How Wired Keeps Relevant

In magazines on April 24, 2008 at 5:54 am

Being a geek, Wired magazine has consistently impressed me with its covers and the type of stories covered in it. In an age where everyone’s running scared of from the competition caused by the web, Wired is one of the few publications that has embraced change, integrating print and web, and using the web to popularize its brand name across the world.

This piece by Market Watch columnist Jon Friedman captures an essence to why Wired has been successful in keeping relevant to its audience–the key question that every publication needs to answer if it’s to survive the hostile world of change. Unlike other tech magazines, Wired has managed to stay on its original course by not focusing on technology, but “how technology is changing the world,” as Chris Anderson puts it.

Focusing on that goal keeps Wired open and relevant to matters regarding pop-culture, business trends, marketing, human-interest stories–everything that technology touches and affects, Wired covers it. It’s a mind-blowingly wide spectrum to choose from, but somehow Anderson has the nuance to pick and choose the right stories to cover–and that’s why he’s such a great editor.

From Market Watch:

Some pundits like to needle Wired Editor Chris Anderson about his image.

“His reputation is that he always has to be the smartest person in the room,” said Valleywag Managing Editor Owen Thomas. “And he usually is.”

I can understand why.


I especially like the way Wired always stresses originality and creativity, two increasingly hard-to-find qualities in publishing circles these days.

Many editors watch the competition closely and work in a defensive posture. Their primary motivation appears to be NOT missing a story. I wish they’d focus instead on consistently producing quality stuff — on any subject — and zigging when others are zagging. It’s all about serving the readers, and Anderson apparently feels the same way.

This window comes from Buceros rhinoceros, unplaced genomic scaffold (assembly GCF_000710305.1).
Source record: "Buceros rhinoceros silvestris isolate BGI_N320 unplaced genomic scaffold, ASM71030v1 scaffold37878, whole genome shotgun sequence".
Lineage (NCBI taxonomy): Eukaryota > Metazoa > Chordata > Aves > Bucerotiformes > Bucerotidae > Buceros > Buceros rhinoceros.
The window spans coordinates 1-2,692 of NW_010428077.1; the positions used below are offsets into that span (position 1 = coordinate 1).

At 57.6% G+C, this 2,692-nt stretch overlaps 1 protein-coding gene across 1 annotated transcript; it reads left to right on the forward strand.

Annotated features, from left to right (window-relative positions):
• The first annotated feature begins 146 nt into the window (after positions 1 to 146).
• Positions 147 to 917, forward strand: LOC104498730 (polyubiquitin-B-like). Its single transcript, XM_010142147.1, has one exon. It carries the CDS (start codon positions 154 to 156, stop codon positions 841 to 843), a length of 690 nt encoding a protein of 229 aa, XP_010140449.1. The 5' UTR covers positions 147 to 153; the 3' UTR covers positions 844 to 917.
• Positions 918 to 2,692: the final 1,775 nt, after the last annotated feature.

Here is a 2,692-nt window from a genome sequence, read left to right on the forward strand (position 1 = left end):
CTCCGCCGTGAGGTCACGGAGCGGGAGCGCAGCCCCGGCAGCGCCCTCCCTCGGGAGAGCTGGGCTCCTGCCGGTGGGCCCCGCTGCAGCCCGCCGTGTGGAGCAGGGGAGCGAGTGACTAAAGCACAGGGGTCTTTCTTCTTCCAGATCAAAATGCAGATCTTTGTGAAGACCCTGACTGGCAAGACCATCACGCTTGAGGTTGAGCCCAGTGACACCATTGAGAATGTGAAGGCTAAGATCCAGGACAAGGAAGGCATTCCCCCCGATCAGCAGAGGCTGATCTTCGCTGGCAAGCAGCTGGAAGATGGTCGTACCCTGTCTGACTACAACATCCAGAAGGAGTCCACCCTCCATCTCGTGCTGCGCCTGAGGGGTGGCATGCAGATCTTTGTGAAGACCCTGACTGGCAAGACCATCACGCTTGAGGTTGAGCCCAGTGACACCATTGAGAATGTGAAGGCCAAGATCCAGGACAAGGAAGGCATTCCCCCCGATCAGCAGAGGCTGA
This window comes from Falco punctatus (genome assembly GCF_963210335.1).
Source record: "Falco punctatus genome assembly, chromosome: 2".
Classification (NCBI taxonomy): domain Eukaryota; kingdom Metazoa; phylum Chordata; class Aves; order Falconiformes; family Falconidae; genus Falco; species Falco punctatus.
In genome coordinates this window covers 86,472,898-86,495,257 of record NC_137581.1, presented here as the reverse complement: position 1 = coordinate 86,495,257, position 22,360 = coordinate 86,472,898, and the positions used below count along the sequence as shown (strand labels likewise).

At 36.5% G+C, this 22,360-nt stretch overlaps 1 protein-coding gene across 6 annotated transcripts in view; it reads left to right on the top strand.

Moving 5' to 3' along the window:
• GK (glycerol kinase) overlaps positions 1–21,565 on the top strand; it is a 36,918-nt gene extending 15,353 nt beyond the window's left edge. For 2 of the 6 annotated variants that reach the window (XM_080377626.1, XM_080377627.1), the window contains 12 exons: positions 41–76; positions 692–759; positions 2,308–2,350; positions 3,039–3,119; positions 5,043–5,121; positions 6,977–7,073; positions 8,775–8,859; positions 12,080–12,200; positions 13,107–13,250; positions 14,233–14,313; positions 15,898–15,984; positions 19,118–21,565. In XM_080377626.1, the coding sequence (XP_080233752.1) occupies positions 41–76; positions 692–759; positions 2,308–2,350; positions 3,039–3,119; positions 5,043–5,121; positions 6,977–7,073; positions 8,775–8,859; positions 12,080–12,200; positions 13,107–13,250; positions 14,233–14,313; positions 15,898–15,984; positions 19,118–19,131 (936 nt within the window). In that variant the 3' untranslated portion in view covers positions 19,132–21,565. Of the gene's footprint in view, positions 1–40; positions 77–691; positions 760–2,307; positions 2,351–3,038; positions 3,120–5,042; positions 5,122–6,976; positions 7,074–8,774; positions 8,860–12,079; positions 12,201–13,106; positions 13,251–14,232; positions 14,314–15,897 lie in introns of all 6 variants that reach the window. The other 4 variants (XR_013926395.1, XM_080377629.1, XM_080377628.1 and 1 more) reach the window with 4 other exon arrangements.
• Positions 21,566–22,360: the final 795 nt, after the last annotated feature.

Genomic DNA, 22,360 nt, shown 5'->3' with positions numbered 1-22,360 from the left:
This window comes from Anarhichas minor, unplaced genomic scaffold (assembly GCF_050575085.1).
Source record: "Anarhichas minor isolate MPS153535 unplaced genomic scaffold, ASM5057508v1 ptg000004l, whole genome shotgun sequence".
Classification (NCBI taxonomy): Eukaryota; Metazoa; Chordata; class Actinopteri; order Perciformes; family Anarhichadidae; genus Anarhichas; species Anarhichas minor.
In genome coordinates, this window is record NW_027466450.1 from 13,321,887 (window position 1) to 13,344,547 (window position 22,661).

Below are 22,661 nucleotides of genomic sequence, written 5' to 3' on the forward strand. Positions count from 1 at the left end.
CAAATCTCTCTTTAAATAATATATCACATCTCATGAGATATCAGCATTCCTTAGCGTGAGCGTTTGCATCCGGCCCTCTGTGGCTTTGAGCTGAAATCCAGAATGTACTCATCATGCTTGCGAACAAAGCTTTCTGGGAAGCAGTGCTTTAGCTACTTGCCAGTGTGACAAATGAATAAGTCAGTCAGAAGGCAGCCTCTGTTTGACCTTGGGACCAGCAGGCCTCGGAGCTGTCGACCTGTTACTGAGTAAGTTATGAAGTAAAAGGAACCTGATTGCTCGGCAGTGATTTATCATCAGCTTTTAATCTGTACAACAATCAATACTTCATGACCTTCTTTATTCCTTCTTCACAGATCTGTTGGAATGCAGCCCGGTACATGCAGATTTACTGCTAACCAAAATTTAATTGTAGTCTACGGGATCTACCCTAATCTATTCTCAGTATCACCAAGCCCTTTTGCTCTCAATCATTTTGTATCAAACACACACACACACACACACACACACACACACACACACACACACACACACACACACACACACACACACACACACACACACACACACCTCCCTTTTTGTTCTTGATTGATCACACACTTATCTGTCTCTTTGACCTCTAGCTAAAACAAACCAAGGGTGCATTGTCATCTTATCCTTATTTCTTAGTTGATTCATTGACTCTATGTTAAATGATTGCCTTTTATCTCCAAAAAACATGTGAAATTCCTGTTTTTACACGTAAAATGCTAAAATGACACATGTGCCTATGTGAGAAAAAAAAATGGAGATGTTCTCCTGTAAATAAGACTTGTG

Wired’s image is also distinct among its sister brands at parent company Conde Nast, which publishes such titles as the New Yorker, Glamour and Portfolio.

“I can take the risks and fail in ways that our traditional brands can’t. Our customers will accommodate us,” Anderson said. “Are we the geeks of Conde Nast? Yes. Are we freaks? No.”

Serious magazine readers probably won’t strain too hard to find similarities between Wired and its role model of sorts, the Economist.

“I’m hugely influenced by the Economist’s model: big, relevant, fresh ideas,” said Anderson, who used to work there.


“You run the risk of going stale if you don’t change things.”

Anderson has been at Wired for seven years, but he is constantly evolving in his role. In 2006, Anderson wrote the well received book “The Long Tail,” which is based on one of his Wired stories on the Internet economy. “Free” will be his next book, focusing on the economics of why $0.00 is the future of business. It will be published next year.


Leave a Reply

Fill in your details below or click an icon to log in: Logo

You are commenting using your account. Log Out / Change )

Twitter picture

You are commenting using your Twitter account. Log Out / Change )

Facebook photo

You are commenting using your Facebook account. Log Out / Change )

Google+ photo

You are commenting using your Google+ account. Log Out / Change )

Connecting to %s

%d bloggers like this: